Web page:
Respectful Insolence

September 11: Five years later

i-e7a12c3d2598161273c9ed31d61fe694-ClassicInsolence.jpgToday is the fifth anniversary of September 11. There will be a whole lot of verbiage put forth into the blogosphere, spanning the gauntlet from blaming all Muslims for the attack, to blaming America for bringing it upon itself, to the idiotic 9/11 conspiracy mongers who will claim that George Bush and/or the Mossad were responsible for blowing up the towers or that the planes that hit the tower were remote controlled. (Who knows? Perhaps the Masons and the Illuminati were involved as well, all as part of a plan to produce the dreaded One World Government.) Given all this verbiage, I wasn’t sure what, if anything, I should post today. Certainly, I find it very hard to believe that it’s been five years. In some ways, it seems so acute, but in other ways it’s already starting to seem like ancient history receding into the mists of time. It’s through an odd quirk of fate that I actually now live close enough to New York City that I can get NYC media coverage. Consequently, my wife and I almost felt as though we were New Yorkers in the aftermath of the attack, and for the first week or so I spent pretty much every waking moment that I wasn’t at work watching the news coverage. For a brief, shining moment, all the things that divided us as Americans seemed to melt away. We all knew that it couldn’t last, but labored under the illusion that it would.

Consequently, I decided simply to repost an updated version of what I wrote last year. The reason is that there were some things that happened that day that, if you read this blog, may inform you a bit of how I came to be what I am today. Because there have been further developments in one of the aspects of last year’s post, I will add notes where appropriate to let you know what has happened since. September 11 was without a doubt the worst single day in the history of the United States encompassed by my lifetime. It is our generation’s Pearl Harbor. Although the attacks of September 11, 2001 did not precipitate our entry into a World War, their repercussions continue today and will likely continue for at least the few decades that I have left in my life. It has led to a war that we had to fight and one that we never should have started. Many things have changed, but much has not. Most frighteningly, the attacks have provided the pretext for the government to try to chisel away at our Constitutional freedoms. No doubt any government in power at the time of such an attack would have done this, as war always shifts the balance between state power and individual liberty towards the state, but this particular government has been frighteningly aggressive about claiming power for itself, all “to protect” us.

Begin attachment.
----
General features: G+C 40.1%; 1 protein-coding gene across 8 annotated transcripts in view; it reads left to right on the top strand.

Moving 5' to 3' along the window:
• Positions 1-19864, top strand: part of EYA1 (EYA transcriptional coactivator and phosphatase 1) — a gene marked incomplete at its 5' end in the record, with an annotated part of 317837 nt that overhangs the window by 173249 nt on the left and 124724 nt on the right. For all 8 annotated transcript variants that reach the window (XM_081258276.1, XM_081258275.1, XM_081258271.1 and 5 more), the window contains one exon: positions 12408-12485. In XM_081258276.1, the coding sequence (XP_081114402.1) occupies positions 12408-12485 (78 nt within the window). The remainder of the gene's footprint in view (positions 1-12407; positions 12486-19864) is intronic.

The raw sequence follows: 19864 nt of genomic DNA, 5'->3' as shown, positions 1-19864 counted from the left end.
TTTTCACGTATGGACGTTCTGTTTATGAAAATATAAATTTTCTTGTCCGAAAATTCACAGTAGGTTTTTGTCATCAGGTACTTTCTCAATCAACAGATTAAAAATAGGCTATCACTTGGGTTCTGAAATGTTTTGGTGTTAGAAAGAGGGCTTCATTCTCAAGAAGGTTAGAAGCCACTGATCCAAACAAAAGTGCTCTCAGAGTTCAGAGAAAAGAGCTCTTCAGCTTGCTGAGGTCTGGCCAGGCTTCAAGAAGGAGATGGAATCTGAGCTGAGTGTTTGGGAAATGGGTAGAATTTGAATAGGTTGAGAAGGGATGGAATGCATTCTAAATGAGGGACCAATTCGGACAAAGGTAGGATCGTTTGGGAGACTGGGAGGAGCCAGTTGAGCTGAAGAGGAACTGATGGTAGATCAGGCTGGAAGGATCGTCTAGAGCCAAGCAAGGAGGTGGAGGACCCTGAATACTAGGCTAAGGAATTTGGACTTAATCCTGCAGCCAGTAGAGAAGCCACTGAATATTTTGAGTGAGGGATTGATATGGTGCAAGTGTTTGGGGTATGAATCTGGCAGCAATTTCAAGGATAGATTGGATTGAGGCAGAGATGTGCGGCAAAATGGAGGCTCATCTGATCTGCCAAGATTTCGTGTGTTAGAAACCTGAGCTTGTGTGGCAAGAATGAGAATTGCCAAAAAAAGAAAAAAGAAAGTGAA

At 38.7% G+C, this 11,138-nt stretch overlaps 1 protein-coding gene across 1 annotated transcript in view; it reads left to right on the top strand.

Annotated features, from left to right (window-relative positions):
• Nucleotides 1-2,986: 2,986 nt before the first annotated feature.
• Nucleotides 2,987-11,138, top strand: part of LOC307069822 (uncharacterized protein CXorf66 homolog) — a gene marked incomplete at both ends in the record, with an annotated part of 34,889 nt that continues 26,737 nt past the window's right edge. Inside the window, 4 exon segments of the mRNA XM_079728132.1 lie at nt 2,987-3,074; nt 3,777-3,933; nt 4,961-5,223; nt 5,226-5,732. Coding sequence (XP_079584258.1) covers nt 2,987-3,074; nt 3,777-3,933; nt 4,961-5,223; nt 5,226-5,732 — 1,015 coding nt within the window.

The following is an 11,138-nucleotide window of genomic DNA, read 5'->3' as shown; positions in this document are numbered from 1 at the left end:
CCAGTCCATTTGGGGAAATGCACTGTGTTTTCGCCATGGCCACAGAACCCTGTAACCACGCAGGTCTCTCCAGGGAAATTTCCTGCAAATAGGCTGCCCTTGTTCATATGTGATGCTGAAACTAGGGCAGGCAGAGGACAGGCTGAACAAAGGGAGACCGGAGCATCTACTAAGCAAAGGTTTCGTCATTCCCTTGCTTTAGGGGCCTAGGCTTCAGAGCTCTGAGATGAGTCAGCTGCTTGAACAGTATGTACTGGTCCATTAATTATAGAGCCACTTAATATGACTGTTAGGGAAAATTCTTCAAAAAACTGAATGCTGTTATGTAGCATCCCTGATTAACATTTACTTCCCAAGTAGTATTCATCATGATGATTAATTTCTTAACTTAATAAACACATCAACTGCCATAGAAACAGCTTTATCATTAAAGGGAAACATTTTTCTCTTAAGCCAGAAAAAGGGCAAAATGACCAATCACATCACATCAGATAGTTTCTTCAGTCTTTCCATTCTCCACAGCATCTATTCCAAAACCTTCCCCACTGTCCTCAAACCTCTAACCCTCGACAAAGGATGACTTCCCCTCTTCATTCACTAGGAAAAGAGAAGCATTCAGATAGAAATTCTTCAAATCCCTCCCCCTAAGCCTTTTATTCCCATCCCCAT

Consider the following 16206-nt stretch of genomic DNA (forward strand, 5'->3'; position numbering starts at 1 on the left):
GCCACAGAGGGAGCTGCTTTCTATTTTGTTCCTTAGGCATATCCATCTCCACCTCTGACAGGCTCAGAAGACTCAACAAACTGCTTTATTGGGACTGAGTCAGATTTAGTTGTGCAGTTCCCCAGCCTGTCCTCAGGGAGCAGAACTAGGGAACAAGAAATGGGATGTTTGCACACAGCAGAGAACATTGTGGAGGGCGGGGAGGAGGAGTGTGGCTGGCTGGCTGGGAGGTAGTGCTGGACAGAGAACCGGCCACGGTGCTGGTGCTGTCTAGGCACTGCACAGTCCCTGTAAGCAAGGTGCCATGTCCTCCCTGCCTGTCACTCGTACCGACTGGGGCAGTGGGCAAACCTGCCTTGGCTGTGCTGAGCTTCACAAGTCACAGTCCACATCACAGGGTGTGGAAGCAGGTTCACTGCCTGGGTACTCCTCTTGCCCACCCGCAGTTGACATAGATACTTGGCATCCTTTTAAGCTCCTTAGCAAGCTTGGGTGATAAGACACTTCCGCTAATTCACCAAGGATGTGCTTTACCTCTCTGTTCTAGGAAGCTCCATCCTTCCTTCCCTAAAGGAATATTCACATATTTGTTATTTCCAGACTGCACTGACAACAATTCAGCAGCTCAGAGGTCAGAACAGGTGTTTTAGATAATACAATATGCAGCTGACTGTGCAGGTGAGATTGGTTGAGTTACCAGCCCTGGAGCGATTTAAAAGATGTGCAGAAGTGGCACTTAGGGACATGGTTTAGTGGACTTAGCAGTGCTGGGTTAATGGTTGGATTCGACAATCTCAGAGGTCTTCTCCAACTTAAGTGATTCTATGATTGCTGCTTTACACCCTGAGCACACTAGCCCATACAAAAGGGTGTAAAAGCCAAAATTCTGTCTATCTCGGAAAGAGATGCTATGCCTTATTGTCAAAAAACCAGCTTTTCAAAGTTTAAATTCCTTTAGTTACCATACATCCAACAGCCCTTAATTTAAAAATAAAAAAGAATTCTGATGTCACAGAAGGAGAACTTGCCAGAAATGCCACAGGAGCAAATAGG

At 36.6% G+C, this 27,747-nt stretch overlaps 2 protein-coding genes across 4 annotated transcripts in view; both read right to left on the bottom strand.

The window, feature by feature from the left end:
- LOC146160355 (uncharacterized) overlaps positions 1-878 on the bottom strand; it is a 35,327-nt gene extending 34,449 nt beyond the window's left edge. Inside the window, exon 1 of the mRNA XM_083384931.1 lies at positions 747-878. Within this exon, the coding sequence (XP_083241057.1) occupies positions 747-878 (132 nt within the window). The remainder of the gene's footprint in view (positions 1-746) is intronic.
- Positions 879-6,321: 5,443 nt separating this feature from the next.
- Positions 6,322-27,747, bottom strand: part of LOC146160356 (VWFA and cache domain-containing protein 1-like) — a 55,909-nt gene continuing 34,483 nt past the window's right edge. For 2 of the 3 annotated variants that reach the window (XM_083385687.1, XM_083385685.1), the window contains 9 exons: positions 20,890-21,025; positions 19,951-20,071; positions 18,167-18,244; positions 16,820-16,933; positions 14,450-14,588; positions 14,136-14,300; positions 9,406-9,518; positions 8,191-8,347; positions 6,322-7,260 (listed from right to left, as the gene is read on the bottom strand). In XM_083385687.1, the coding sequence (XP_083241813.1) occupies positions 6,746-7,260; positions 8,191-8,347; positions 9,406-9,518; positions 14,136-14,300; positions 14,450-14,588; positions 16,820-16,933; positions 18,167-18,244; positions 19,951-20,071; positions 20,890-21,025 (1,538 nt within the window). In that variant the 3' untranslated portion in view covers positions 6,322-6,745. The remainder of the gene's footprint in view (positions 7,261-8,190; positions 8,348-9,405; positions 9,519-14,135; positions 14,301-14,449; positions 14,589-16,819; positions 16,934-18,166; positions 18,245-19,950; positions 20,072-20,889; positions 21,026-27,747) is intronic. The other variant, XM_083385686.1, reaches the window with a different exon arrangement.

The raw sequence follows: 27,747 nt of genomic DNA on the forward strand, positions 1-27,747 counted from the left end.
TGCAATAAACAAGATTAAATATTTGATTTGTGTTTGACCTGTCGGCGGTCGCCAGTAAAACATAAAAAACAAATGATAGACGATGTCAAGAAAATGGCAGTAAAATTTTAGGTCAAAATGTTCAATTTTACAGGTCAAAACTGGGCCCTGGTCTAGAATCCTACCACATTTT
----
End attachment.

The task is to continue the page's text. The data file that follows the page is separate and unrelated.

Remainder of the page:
Recently, I saw the Oliver Stone movie World Trade Center. To my utter surprise, given who directed the film, the WTC vividly portrayed all that was good about that day: the heroism and self sacrifice of the rescue workers (people who, while everyone else was running away, ran into the mortally wounded towers), the desire of “regular” Americans to do whatever they could to help, and the coming together of people from diverse backgrounds. On this, the fifth anniversary of the attacks, I wish I knew how we could recapture that spirit again.

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WTC attack 1 Pentagon attack 3

The fourth anniversary of the terrorist attacks of September 11, 2001 is upon us, and it seems odd to me. In one way, so much has happened since then, such as the invasion of Afghanistan (which I supported) and the war in Iraq (which I started out ambivalent about and then came to oppose), that sometimes the attacks seem like ancient history, distant and increasingly irrelevant. Yet, in another way, it seems like only yesterday that the horror of the images being beamed to the nation from New York and Washington were burning their way into my consciousness. Today, I’d like to reminisce a little, maybe ramble a little as one can only do in a blog, but with a purpose (I hope). Because on that day, I discovered online just how pervasive hatred of America was even before our invasion of Iraq, and, given how complacent I had been in retrospect, this revelation shocked me even more than my discovery of Holocaust denial eight years ago.